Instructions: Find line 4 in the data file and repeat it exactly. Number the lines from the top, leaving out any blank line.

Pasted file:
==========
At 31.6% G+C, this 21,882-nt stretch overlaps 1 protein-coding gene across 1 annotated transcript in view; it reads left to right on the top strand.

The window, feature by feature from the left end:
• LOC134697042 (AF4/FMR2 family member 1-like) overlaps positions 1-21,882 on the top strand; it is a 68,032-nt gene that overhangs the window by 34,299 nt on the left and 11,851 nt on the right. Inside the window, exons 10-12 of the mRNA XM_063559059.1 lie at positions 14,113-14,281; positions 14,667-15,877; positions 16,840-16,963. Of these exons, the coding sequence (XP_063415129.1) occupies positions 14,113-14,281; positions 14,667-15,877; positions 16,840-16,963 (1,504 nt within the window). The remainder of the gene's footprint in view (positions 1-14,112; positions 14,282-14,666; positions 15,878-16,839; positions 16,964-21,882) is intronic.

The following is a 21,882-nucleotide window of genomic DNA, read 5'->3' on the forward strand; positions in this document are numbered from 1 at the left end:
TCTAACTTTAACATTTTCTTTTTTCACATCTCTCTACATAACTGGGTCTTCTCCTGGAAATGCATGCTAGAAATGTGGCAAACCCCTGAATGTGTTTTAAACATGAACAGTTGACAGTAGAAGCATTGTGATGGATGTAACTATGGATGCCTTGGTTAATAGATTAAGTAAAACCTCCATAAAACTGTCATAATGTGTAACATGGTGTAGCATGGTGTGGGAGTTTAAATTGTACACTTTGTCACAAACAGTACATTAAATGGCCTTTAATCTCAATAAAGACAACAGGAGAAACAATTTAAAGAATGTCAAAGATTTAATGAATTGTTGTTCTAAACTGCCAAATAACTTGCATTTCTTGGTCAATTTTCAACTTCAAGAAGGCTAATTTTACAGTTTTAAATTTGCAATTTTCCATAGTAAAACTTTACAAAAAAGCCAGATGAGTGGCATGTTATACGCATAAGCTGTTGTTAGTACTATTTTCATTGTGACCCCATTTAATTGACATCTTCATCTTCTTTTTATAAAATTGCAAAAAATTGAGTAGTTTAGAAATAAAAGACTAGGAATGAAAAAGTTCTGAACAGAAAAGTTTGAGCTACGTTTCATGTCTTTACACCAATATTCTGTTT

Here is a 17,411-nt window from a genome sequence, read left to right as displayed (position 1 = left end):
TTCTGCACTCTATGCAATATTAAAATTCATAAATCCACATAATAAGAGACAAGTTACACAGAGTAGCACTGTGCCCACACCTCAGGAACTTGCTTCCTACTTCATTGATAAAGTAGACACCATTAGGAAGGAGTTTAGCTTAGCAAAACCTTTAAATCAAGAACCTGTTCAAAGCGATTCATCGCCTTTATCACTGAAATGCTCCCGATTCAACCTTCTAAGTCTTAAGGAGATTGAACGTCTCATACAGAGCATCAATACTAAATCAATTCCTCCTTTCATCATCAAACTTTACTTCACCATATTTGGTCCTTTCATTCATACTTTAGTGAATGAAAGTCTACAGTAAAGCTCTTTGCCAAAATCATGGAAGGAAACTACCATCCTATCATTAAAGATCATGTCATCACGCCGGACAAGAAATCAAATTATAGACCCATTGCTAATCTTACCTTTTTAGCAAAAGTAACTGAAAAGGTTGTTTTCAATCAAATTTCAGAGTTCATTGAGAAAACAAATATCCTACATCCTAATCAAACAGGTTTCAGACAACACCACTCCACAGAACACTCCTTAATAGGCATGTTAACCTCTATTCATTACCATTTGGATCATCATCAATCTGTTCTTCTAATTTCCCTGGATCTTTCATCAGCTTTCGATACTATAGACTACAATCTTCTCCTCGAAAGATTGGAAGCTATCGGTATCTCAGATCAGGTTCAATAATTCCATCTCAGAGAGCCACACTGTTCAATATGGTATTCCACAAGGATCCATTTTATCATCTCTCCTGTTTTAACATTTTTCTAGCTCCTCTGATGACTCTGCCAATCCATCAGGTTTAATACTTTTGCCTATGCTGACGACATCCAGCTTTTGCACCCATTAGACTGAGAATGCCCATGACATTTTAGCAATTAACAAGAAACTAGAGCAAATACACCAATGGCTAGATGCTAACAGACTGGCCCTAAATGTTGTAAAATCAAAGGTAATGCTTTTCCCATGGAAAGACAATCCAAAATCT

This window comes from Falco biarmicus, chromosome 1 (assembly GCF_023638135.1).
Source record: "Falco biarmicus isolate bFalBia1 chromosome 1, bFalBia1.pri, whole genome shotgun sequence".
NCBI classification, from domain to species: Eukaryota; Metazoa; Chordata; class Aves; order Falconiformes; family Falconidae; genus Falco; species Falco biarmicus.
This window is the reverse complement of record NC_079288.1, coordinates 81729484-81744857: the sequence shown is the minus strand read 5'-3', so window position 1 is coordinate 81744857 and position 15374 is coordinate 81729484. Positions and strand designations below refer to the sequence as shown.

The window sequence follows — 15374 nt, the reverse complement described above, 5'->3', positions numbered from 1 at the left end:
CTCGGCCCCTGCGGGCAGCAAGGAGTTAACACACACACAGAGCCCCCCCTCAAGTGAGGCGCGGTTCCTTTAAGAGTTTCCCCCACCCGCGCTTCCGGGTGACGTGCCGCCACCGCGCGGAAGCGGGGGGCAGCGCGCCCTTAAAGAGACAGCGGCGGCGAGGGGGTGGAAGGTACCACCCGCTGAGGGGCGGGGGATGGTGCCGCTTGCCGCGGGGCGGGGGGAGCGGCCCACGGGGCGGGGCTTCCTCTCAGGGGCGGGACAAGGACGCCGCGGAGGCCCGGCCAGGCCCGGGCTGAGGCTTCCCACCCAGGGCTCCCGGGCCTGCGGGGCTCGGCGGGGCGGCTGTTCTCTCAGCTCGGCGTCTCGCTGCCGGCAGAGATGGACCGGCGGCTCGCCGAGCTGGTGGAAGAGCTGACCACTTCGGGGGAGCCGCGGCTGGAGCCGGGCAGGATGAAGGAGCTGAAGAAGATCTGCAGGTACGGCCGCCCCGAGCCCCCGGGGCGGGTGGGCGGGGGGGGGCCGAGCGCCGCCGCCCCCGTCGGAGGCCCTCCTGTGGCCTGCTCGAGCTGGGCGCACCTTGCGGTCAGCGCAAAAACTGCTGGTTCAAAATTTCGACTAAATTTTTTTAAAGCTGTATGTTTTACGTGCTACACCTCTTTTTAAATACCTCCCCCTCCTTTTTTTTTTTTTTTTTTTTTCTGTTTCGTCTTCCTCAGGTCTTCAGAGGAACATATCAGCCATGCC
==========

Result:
The following is a 21,882-nucleotide window of genomic DNA, read 5'->3' on the forward strand; positions in this document are numbered from 1 at the left end: